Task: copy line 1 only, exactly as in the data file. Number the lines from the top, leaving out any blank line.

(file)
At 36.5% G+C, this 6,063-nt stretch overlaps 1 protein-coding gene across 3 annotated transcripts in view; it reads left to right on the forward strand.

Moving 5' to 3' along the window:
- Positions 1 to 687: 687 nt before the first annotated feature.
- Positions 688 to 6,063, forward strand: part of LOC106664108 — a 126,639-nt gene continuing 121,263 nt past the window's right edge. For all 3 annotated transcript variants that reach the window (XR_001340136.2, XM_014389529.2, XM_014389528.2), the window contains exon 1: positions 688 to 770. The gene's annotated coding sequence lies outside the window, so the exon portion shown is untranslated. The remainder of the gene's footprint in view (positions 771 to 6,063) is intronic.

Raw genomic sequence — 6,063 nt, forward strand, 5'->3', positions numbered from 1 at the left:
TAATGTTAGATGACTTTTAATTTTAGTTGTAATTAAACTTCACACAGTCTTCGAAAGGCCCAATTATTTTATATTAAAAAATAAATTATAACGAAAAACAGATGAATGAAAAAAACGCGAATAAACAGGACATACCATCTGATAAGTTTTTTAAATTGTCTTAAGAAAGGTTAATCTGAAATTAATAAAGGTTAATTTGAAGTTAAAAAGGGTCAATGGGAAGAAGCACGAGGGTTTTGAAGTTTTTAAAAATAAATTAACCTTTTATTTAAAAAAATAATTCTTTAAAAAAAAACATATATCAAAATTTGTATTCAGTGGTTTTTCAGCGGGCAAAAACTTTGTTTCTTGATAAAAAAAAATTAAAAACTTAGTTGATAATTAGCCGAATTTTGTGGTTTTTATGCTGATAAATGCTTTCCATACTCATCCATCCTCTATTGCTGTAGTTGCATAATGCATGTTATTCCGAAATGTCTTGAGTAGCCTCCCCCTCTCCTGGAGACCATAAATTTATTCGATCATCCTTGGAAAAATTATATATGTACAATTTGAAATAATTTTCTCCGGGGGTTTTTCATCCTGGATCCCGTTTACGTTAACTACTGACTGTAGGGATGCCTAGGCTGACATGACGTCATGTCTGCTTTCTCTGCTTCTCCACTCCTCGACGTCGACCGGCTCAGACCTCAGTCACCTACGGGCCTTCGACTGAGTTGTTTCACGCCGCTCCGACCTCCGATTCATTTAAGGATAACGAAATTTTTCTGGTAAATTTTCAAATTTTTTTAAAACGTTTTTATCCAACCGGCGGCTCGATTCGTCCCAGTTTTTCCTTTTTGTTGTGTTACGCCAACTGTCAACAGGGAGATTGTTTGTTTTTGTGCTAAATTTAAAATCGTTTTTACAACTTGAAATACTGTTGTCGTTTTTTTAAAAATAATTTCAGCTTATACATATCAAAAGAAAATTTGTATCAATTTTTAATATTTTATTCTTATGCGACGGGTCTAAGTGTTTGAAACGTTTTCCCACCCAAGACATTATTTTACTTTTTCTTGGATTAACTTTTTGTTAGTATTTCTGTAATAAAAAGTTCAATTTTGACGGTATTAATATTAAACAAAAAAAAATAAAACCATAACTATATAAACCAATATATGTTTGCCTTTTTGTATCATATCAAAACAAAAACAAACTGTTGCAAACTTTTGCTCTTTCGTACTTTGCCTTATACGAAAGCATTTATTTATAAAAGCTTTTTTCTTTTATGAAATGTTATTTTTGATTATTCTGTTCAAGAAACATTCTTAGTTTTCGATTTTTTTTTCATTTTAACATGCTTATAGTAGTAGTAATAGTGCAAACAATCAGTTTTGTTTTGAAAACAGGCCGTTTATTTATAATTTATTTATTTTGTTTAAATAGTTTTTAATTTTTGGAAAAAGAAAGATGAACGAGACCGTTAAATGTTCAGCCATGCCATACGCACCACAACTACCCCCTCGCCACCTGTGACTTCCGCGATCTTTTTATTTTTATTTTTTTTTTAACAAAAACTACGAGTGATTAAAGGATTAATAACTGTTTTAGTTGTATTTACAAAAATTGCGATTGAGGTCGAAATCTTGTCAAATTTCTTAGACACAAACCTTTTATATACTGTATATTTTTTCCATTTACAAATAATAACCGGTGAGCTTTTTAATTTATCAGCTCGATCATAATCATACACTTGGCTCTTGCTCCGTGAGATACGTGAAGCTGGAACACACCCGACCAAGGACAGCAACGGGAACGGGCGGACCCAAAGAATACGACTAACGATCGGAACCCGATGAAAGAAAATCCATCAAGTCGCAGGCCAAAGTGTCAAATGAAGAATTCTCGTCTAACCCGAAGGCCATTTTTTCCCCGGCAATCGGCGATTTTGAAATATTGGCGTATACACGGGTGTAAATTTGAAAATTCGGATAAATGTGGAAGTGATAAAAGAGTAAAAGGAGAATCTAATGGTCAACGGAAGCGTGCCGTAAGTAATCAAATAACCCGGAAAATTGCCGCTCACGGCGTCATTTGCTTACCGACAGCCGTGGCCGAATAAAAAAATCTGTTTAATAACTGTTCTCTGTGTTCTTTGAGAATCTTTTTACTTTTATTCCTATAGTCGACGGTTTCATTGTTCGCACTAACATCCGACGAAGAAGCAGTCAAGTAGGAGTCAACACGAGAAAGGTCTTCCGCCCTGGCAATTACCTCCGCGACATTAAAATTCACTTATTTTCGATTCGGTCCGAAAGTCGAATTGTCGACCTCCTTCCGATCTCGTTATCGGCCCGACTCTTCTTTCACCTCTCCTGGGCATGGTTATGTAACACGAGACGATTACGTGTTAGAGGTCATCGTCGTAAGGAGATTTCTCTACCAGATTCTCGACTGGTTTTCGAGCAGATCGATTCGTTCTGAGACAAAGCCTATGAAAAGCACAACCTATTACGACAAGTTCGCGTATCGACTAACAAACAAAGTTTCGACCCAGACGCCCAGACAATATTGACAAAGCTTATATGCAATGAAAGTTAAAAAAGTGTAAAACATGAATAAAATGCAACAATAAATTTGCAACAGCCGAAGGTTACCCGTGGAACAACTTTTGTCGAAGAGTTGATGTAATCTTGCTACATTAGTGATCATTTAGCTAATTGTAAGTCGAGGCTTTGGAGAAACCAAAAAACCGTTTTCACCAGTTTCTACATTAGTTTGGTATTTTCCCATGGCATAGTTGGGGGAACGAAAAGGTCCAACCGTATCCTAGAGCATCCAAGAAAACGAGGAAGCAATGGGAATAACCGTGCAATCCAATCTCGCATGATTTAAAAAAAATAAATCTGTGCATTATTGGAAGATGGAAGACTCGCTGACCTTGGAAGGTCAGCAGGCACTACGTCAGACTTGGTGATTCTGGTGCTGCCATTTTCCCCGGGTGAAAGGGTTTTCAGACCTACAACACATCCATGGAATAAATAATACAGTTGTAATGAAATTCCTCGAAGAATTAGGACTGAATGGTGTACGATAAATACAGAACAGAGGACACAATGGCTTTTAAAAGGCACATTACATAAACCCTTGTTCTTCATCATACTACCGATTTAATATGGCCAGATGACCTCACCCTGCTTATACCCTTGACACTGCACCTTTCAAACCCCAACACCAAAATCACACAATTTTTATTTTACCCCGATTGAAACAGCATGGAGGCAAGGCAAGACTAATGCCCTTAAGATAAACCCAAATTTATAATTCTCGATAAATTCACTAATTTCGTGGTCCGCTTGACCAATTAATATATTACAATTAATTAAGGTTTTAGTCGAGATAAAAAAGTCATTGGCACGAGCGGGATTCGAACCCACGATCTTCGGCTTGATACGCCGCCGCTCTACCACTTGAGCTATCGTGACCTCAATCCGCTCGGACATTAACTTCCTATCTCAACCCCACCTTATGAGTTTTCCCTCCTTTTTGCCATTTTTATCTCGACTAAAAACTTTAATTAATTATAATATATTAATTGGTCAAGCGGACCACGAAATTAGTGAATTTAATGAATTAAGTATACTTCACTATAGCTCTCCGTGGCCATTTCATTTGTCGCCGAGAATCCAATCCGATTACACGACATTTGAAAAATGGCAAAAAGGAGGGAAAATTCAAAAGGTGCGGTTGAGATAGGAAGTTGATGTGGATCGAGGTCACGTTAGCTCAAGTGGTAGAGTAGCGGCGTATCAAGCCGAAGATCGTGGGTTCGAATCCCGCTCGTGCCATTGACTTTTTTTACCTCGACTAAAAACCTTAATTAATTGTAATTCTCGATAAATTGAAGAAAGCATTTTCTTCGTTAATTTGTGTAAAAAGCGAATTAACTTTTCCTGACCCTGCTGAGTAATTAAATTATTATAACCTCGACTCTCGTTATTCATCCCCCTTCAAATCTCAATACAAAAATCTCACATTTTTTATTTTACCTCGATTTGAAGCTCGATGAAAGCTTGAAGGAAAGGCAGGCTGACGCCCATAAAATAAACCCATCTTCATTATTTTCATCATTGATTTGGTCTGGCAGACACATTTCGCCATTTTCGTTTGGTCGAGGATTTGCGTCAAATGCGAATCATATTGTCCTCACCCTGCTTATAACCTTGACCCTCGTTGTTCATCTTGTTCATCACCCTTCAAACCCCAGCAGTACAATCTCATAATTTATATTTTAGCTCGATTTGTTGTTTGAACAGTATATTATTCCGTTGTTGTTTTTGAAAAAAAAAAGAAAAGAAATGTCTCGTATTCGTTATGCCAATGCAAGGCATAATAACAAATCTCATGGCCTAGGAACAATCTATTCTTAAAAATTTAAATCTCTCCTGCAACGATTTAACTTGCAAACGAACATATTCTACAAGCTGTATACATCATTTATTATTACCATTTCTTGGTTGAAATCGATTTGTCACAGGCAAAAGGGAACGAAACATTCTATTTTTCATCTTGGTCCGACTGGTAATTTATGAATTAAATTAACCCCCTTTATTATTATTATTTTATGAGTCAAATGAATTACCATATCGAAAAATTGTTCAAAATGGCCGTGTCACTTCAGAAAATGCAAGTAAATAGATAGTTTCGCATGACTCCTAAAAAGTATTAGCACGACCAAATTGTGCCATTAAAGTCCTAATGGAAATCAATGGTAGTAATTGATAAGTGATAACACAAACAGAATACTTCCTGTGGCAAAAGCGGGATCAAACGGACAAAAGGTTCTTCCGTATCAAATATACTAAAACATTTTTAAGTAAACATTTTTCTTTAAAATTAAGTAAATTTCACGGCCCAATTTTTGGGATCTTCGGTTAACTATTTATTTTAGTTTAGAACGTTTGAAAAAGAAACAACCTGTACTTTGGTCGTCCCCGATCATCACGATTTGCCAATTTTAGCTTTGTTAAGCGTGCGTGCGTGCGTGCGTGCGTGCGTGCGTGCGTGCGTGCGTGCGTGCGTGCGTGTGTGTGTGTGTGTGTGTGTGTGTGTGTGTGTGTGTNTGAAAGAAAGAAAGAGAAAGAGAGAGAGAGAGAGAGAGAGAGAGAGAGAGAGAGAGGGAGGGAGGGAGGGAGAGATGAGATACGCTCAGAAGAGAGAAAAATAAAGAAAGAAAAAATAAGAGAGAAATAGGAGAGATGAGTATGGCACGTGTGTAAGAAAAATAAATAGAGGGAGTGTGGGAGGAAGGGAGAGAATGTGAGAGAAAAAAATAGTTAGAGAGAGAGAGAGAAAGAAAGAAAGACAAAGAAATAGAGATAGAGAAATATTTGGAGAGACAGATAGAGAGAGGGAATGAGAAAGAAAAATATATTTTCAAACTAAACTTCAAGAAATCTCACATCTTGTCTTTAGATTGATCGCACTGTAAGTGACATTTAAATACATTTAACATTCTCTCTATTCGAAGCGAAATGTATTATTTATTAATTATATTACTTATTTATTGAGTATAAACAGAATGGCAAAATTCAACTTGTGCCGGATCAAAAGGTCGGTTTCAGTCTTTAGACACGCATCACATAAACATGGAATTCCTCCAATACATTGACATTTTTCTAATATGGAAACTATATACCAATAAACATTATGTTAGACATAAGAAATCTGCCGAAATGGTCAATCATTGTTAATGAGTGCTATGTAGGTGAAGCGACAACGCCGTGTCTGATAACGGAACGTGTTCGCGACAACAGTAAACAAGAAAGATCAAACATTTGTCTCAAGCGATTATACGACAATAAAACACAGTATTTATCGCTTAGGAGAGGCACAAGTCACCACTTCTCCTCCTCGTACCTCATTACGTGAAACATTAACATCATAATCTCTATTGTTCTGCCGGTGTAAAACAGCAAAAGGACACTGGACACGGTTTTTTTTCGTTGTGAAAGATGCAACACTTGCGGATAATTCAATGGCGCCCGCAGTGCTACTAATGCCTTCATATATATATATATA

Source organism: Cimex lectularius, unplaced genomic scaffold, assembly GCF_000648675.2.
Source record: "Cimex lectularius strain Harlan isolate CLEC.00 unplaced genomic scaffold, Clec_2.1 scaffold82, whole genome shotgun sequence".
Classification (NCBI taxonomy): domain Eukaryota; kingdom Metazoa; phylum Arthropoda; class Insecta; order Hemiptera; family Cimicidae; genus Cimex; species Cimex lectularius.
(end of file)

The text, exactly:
At 36.5% G+C, this 6,063-nt stretch overlaps 1 protein-coding gene across 3 annotated transcripts in view; it reads left to right on the forward strand.